Sportfive, the international sports marketing agency, has snapped up third-party media rights to Brazil and Argentina's home qualifiers for soccer's 2026 FIFA World Cup.
The agency now holds third-party rights outside the Americas for all home qualifiers played by the two heavyweight nations (with Argentina having won last year’s FIFA World Cup in Qatar), and additionally will oversee rights for all home friendly matches played by Brazil in that time period.
Sportfive has struck deals for these rights with the agencies of Brax in Brazil and Torneos in Argentina.
Sportfive has said the acquisition “not only showcases Sportfive’s commitment to elevating the global visibility of these esteemed national teams but also highlights the agency's dedication to offering unparalleled sporting content to fans across the world.”
Brazil’s first home qualifier comes on Friday (September 8), as the five-time World Cup winners take on Bolivia in Belém, while Argentina’s home qualifying campaign gets underway tomorrow (September 7), against Ecuador.
Thomas Klingebiel, president for media at Sportfive, said: “We are thrilled to have secured these exclusive media rights for the South American World Cup qualifiers. This agreement reinforces Sportfive’s commitment to delivering top-tier sports content to a global audience. The passion and fervor of South American soccer are unmatched, and we are proud to play a role in bringing this excitement to fans worldwide.”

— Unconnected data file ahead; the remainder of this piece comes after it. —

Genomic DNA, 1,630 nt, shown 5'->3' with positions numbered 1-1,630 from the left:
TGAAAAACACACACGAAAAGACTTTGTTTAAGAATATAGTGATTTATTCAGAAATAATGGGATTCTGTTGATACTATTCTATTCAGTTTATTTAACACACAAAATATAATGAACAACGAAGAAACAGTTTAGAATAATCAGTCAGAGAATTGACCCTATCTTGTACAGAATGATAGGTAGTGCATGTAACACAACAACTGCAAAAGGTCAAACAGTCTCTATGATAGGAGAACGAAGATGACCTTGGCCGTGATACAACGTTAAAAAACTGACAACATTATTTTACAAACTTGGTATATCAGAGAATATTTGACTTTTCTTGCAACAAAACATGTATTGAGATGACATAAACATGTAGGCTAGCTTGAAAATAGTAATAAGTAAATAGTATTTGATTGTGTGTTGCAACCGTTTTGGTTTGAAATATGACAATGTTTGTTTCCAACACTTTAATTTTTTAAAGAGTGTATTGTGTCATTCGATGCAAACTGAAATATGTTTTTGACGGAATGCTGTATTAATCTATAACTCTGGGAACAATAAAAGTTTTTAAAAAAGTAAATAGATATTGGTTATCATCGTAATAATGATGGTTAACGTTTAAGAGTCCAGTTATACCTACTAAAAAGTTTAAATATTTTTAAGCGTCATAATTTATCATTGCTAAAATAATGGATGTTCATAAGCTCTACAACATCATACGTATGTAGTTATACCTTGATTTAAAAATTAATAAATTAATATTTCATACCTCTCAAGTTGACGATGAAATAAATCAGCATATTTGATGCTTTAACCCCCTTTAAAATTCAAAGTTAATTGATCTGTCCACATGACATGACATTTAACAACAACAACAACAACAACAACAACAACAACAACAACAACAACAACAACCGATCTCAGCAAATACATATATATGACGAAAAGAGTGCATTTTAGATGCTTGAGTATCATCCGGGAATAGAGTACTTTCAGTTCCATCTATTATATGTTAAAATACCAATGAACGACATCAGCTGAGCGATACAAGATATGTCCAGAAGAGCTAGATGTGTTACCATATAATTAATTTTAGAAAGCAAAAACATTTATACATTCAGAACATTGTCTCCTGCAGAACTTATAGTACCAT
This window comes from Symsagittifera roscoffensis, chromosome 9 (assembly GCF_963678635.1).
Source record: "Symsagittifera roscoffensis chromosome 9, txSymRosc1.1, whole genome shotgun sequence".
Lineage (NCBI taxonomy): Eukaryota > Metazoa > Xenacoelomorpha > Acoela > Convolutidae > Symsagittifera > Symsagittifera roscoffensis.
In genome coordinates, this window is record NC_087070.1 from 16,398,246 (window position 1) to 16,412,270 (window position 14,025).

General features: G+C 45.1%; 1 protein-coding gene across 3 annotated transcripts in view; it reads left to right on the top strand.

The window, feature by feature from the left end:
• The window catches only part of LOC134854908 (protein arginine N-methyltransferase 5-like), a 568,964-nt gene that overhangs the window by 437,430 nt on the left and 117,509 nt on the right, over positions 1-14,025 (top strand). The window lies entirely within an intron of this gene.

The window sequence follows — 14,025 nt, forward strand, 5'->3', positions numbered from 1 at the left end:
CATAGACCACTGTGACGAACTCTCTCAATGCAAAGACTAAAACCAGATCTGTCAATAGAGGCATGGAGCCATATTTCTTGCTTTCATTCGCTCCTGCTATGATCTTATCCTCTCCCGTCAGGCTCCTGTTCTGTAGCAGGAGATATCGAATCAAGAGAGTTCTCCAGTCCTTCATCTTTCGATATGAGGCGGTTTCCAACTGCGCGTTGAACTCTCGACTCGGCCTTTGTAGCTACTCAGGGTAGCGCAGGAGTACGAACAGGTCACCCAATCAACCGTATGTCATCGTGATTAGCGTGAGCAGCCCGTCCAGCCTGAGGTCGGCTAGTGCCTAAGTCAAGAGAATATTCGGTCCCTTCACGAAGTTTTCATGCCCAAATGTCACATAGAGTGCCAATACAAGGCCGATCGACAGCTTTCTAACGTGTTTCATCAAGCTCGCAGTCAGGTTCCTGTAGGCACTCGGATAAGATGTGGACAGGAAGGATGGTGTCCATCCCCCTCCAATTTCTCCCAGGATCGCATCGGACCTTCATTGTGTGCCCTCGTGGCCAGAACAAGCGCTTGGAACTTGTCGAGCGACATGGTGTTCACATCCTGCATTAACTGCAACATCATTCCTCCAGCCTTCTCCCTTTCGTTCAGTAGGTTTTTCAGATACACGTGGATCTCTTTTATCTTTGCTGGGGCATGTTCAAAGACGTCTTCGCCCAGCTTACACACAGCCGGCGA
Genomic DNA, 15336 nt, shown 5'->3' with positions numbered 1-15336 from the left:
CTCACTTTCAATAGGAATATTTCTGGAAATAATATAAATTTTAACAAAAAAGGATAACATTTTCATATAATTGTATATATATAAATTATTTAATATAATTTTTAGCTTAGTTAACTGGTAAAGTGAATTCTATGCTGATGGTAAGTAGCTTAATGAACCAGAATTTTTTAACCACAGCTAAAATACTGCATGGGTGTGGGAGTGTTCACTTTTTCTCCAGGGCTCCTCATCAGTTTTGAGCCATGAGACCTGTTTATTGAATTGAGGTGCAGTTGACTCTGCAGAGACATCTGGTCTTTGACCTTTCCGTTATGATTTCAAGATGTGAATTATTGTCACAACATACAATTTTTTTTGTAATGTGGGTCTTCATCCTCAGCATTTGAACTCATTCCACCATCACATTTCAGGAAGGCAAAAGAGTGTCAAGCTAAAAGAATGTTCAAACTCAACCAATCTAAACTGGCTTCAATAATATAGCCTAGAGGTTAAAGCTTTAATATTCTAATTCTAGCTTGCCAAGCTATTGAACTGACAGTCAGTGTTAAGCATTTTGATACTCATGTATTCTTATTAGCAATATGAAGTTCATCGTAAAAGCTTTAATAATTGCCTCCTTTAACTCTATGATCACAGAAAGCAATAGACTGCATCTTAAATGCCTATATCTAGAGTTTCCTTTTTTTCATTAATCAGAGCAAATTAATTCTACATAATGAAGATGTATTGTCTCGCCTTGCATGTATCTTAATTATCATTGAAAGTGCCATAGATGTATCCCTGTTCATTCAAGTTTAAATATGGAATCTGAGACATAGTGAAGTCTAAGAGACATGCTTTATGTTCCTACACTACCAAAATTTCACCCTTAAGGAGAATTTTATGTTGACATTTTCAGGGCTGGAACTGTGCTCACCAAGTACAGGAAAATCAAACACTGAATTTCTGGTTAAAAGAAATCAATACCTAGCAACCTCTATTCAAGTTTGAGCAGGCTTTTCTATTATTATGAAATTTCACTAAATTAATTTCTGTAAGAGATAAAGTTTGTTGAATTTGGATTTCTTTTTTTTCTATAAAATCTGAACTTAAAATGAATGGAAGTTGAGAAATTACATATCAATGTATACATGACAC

Late last month (August), Brazilian heavyweight broadcaster Globo snapped up rights to 81 of the 90 World Cup qualification fixtures in the South American zone, with the only exception being Bolivia’s home games.
All these fixtures will be exclusively shown by the Sportv network run by Globo, through deals the network has struck with Mediapro and Brax.
In Bolivia, meanwhile, the country's soccer federation (FBF) has recently legally secured rights to its own home qualifiers, after winning a court judgment in a case against Mediapro and fellow agency Sports TV Rights.
The home games have been put in a category of ‘constitutional protection’ by a La Paz court, meaning they do not need to be sold to an agency and can instead be shown by the FBF itself, via its own streaming platform.